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Computer simulation 'increasingly important' in surgeon training

29 August, 2014

Research has shown that surgical simulation can provide beneficial training resources for surgeons with participants in multidisciplinary sessions offering positive feedback.

The practice of simulation is a way for surgeons or general medical professionals to simulate surgical procedures using computer technology for the purpose of training.

An article in the latest Australia and New Zealand Journal of Surgery has found that simulation is playing an increasingly important role for successfully delivering training in technical as well as non-technical skills.

More emphasis on debriefing

A common point within the article was the high value given to the debriefing session after the simulations including the use of video recordings to facilitate discussion and teaching.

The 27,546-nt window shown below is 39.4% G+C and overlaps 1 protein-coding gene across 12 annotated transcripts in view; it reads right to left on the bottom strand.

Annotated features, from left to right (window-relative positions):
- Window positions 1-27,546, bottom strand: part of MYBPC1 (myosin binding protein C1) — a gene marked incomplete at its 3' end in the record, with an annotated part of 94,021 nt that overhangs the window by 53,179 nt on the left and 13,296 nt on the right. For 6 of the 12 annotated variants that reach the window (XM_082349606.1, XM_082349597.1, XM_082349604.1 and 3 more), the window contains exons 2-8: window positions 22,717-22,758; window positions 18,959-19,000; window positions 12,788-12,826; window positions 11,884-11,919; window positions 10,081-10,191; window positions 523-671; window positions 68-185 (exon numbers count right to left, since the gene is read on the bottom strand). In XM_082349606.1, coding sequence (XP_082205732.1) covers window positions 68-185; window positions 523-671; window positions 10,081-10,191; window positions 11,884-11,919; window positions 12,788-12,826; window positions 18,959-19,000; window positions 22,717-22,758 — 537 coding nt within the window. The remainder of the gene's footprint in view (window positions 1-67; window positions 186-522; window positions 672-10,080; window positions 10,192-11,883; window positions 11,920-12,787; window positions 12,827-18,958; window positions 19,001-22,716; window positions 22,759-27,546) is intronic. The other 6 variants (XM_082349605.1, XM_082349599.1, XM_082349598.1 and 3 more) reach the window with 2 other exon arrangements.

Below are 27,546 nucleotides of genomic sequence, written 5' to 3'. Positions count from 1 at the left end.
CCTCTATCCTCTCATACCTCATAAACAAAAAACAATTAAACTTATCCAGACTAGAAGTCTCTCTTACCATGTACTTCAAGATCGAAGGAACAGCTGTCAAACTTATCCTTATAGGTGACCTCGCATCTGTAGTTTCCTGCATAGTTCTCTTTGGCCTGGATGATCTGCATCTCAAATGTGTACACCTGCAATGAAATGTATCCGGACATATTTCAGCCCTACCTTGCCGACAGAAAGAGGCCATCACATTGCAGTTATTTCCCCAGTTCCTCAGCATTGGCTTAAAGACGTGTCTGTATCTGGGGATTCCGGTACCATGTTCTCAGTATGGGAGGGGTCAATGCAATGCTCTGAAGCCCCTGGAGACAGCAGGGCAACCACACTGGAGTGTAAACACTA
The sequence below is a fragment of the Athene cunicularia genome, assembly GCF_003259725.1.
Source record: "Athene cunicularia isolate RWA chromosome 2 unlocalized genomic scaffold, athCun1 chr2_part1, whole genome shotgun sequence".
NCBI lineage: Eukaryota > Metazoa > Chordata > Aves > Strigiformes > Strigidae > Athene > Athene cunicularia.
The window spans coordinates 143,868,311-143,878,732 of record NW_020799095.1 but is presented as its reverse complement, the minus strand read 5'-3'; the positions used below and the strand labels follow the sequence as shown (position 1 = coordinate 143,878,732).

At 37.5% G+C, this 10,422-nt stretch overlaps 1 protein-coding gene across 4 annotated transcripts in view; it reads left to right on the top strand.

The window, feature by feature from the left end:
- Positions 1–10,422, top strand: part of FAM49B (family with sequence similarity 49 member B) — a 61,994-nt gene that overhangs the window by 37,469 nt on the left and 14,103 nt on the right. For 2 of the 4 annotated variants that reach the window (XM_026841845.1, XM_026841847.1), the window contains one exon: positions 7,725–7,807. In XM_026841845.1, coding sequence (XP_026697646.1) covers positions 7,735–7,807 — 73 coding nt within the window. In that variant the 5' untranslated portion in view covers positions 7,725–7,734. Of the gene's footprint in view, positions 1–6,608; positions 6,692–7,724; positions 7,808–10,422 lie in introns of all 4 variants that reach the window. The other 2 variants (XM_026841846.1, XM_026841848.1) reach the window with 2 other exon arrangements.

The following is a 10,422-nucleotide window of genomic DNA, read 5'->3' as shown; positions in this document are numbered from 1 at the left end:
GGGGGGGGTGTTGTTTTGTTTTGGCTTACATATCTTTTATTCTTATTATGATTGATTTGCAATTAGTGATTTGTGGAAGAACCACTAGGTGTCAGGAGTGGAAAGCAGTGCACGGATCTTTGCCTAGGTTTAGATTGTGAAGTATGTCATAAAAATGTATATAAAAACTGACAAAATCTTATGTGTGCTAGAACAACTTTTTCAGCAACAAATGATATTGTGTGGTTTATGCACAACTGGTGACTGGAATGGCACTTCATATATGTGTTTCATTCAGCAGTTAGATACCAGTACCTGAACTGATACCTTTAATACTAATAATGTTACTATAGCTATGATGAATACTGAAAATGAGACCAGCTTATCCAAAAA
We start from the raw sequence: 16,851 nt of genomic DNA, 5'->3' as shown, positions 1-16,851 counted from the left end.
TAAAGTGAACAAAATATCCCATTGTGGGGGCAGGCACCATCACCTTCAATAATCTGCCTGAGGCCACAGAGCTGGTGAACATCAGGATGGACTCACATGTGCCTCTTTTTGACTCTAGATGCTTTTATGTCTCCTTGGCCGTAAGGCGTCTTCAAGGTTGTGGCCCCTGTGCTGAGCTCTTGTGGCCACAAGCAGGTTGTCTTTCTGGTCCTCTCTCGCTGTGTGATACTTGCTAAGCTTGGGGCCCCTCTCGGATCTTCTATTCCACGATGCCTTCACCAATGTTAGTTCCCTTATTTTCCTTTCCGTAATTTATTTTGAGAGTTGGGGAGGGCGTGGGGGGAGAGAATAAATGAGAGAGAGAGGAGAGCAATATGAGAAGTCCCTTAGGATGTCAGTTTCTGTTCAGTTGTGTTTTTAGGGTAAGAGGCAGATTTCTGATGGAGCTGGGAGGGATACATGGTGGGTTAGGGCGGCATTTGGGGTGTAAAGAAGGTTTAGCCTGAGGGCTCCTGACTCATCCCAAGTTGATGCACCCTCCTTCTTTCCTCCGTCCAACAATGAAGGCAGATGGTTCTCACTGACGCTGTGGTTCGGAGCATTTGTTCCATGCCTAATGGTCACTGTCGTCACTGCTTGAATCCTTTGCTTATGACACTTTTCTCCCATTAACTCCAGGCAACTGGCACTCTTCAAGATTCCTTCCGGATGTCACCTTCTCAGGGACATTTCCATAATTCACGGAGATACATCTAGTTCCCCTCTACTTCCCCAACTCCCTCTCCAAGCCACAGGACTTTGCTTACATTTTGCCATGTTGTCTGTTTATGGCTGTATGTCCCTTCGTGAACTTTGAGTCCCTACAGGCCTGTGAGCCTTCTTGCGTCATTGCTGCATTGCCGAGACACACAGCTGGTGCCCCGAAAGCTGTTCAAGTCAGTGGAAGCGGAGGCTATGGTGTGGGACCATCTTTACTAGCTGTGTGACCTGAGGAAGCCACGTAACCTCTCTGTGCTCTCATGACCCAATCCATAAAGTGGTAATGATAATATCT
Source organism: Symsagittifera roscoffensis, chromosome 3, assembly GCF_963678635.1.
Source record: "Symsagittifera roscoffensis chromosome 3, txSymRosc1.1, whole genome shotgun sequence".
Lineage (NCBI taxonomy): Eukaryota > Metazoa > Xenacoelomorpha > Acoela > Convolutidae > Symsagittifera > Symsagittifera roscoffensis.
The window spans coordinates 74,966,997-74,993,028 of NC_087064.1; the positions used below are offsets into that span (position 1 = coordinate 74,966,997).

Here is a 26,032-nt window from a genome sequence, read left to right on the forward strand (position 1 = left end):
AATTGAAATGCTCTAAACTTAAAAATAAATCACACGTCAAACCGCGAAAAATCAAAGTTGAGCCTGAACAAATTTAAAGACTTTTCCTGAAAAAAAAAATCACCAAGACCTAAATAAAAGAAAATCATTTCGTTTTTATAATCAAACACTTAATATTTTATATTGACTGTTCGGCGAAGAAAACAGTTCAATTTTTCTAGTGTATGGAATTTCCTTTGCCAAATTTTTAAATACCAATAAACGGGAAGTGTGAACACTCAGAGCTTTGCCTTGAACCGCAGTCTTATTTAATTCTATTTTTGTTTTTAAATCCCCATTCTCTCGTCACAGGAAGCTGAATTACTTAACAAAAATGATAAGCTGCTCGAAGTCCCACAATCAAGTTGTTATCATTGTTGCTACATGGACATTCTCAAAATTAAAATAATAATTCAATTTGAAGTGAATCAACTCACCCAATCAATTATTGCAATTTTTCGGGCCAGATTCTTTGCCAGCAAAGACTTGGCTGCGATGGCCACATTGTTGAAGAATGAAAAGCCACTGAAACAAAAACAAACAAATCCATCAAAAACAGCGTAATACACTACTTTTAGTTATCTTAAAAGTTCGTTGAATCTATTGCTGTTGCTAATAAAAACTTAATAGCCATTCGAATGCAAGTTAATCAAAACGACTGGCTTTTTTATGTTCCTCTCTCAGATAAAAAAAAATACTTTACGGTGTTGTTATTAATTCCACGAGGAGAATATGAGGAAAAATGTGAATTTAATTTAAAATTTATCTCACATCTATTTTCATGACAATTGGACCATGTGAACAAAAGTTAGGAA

This gives trainees an opportunity to analyse and reflect on their performance, receive feedback and talk over what happened, leading to higher rates of retention.

The opportunities for training in these environments could be hugely beneficial, according to Guy Maddern from the Australian Safety and Efficacy Register of New Interventional Procedures and a Fellow of the Royal Australiasian College of Surgeons, said.

"This review shows that multidisciplinary team training for surgery is feasible and should be tailored to conditions and experiences in organisations," Professor Maddern said.

"Whether this change translates to actual practice is largely unknown at this stage, however that is why we think future research in this area should be more scientific, seeking to measure the impact of training on actual operative experience."

A review of relevant articles was undertaken, with most studies including descriptions of training programs with low-level evidence.

No randomised trials were included however other criteria for inclusion were a contained simulation component, included surgical trainees or surgeons in a multidisciplinary team, and were published between 1990 and 2012.

 

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